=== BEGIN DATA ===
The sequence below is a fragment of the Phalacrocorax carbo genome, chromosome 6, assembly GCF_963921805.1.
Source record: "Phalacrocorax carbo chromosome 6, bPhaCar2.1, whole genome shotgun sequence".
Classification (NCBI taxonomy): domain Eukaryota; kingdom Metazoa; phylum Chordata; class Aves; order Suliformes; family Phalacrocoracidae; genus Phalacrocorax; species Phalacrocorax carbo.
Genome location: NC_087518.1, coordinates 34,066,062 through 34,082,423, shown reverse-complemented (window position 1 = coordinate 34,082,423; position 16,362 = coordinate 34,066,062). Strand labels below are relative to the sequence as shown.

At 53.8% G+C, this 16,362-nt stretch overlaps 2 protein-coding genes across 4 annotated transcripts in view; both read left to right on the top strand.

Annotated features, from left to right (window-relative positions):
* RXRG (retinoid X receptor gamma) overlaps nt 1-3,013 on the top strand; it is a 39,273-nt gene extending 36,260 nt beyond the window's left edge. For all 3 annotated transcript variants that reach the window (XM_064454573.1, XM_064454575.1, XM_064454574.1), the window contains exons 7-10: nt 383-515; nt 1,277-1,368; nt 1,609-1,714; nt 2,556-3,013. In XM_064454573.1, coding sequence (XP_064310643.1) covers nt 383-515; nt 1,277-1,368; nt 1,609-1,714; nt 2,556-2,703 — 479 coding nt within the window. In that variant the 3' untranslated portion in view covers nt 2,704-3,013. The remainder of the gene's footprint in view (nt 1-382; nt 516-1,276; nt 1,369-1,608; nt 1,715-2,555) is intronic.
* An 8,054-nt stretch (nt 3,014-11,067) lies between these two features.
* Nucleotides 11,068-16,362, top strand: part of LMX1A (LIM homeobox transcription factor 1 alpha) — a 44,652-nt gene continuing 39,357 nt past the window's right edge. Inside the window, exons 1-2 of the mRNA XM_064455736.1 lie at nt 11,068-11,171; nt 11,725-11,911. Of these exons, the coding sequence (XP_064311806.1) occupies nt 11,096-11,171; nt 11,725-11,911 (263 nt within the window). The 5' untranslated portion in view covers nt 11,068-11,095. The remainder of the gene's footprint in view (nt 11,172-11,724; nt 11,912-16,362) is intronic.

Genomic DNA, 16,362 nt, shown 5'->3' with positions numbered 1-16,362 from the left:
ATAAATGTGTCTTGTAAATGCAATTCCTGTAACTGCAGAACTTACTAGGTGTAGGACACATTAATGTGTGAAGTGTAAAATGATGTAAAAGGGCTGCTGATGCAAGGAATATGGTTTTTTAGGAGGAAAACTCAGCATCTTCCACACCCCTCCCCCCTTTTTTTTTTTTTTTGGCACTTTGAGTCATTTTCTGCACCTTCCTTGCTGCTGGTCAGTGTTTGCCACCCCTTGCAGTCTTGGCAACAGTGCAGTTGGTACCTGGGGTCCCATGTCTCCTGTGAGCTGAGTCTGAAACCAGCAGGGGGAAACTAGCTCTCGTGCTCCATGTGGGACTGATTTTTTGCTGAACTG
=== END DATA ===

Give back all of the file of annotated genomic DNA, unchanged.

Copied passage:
The sequence below is a fragment of the Phalacrocorax carbo genome, chromosome 6, assembly GCF_963921805.1.
Source record: "Phalacrocorax carbo chromosome 6, bPhaCar2.1, whole genome shotgun sequence".
Classification (NCBI taxonomy): domain Eukaryota; kingdom Metazoa; phylum Chordata; class Aves; order Suliformes; family Phalacrocoracidae; genus Phalacrocorax; species Phalacrocorax carbo.
Genome location: NC_087518.1, coordinates 34,066,062 through 34,082,423, shown reverse-complemented (window position 1 = coordinate 34,082,423; position 16,362 = coordinate 34,066,062). Strand labels below are relative to the sequence as shown.

At 53.8% G+C, this 16,362-nt stretch overlaps 2 protein-coding genes across 4 annotated transcripts in view; both read left to right on the top strand.

Annotated features, from left to right (window-relative positions):
* RXRG (retinoid X receptor gamma) overlaps nt 1-3,013 on the top strand; it is a 39,273-nt gene extending 36,260 nt beyond the window's left edge. For all 3 annotated transcript variants that reach the window (XM_064454573.1, XM_064454575.1, XM_064454574.1), the window contains exons 7-10: nt 383-515; nt 1,277-1,368; nt 1,609-1,714; nt 2,556-3,013. In XM_064454573.1, coding sequence (XP_064310643.1) covers nt 383-515; nt 1,277-1,368; nt 1,609-1,714; nt 2,556-2,703 — 479 coding nt within the window. In that variant the 3' untranslated portion in view covers nt 2,704-3,013. The remainder of the gene's footprint in view (nt 1-382; nt 516-1,276; nt 1,369-1,608; nt 1,715-2,555) is intronic.
* An 8,054-nt stretch (nt 3,014-11,067) lies between these two features.
* Nucleotides 11,068-16,362, top strand: part of LMX1A (LIM homeobox transcription factor 1 alpha) — a 44,652-nt gene continuing 39,357 nt past the window's right edge. Inside the window, exons 1-2 of the mRNA XM_064455736.1 lie at nt 11,068-11,171; nt 11,725-11,911. Of these exons, the coding sequence (XP_064311806.1) occupies nt 11,096-11,171; nt 11,725-11,911 (263 nt within the window). The 5' untranslated portion in view covers nt 11,068-11,095. The remainder of the gene's footprint in view (nt 11,172-11,724; nt 11,912-16,362) is intronic.

Genomic DNA, 16,362 nt, shown 5'->3' with positions numbered 1-16,362 from the left:
ATAAATGTGTCTTGTAAATGCAATTCCTGTAACTGCAGAACTTACTAGGTGTAGGACACATTAATGTGTGAAGTGTAAAATGATGTAAAAGGGCTGCTGATGCAAGGAATATGGTTTTTTAGGAGGAAAACTCAGCATCTTCCACACCCCTCCCCCCTTTTTTTTTTTTTTTGGCACTTTGAGTCATTTTCTGCACCTTCCTTGCTGCTGGTCAGTGTTTGCCACCCCTTGCAGTCTTGGCAACAGTGCAGTTGGTACCTGGGGTCCCATGTCTCCTGTGAGCTGAGTCTGAAACCAGCAGGGGGAAACTAGCTCTCGTGCTCCATGTGGGACTGATTTTTTGCTGAACTG